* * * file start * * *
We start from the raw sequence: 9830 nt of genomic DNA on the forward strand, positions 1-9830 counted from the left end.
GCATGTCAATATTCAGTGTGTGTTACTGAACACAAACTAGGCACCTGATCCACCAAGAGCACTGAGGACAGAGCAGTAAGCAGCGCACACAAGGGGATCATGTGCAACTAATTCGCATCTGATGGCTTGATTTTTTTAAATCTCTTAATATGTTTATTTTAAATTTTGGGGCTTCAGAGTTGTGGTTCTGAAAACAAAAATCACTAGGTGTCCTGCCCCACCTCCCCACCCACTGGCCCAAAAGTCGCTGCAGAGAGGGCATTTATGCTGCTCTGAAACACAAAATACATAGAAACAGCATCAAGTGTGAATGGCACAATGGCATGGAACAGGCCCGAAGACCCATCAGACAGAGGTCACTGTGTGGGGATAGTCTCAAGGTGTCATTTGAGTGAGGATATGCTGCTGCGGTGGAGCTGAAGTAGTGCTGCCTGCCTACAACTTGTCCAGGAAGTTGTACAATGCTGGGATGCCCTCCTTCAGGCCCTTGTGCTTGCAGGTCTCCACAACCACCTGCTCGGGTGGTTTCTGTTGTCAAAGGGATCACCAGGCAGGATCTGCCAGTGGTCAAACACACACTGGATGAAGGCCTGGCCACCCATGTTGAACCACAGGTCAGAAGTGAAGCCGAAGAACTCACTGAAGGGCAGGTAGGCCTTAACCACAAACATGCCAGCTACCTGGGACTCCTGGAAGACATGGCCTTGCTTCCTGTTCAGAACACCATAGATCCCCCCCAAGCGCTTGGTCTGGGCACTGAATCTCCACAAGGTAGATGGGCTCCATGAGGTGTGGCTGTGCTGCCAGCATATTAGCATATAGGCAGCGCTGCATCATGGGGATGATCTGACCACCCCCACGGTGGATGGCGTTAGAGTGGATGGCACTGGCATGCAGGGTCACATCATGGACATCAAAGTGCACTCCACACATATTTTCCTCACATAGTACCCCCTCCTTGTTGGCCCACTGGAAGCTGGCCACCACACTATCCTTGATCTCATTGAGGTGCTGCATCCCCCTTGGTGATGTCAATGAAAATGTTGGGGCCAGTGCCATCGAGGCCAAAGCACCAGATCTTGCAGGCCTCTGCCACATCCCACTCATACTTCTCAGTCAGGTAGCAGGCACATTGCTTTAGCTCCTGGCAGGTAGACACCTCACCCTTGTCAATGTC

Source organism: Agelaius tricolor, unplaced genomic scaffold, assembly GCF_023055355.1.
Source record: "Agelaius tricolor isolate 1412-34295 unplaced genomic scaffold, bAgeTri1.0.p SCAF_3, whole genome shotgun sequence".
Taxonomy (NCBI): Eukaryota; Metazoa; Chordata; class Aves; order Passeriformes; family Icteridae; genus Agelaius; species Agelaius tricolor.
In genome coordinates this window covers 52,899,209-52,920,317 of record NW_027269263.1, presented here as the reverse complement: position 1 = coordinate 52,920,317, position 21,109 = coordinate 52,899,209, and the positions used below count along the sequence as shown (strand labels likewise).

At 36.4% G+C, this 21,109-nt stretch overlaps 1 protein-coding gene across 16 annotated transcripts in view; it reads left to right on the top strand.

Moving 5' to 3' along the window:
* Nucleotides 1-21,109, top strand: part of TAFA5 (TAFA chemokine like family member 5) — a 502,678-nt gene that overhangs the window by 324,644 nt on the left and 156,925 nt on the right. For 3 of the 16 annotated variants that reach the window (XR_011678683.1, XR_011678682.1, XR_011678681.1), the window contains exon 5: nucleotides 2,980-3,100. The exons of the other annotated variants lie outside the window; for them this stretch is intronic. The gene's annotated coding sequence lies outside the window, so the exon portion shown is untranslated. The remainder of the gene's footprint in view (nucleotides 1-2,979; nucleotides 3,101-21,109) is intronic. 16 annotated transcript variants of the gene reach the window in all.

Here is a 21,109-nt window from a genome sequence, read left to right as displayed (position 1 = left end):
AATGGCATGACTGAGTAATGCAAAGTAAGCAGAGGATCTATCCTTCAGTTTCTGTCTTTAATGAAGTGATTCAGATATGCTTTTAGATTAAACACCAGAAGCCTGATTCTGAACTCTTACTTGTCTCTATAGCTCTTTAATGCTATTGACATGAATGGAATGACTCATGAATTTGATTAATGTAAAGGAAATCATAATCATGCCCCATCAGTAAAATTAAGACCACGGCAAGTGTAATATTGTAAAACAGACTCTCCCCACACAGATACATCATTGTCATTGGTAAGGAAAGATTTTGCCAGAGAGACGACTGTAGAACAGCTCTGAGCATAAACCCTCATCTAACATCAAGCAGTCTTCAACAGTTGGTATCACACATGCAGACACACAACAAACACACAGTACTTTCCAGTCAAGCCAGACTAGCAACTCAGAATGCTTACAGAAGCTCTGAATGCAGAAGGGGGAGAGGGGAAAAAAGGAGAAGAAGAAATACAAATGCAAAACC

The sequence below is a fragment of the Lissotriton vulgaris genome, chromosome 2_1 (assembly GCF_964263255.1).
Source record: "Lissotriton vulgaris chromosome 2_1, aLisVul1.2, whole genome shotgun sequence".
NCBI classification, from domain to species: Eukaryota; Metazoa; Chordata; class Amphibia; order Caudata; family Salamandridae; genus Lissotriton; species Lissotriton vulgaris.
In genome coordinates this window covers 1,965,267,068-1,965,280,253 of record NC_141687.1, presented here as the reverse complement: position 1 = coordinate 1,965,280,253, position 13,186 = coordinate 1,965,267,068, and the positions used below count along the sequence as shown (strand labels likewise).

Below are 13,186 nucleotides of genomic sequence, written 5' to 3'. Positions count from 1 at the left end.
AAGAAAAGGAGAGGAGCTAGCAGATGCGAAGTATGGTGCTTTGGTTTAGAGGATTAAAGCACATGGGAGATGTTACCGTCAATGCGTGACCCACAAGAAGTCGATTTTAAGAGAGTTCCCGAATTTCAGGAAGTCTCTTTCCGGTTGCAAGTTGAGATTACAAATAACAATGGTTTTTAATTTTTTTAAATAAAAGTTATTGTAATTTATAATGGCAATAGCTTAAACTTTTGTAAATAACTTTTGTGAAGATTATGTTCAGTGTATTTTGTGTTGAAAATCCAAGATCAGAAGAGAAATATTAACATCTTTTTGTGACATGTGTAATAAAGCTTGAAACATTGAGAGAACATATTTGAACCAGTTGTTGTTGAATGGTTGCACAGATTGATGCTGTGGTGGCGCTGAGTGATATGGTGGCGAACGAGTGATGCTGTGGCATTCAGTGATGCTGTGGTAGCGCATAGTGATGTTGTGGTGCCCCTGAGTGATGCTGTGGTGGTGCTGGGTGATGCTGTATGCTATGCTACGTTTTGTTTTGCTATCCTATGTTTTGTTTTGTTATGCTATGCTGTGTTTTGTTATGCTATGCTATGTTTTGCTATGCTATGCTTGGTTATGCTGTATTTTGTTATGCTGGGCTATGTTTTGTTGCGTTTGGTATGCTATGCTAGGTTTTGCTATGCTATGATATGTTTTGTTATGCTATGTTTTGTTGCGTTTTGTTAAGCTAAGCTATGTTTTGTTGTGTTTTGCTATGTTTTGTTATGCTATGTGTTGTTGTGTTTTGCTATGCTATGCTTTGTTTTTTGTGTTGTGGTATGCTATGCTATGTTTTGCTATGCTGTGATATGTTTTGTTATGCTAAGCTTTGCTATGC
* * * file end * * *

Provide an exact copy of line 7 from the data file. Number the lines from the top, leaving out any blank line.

At 36.4% G+C, this 21,109-nt stretch overlaps 1 protein-coding gene across 16 annotated transcripts in view; it reads left to right on the top strand.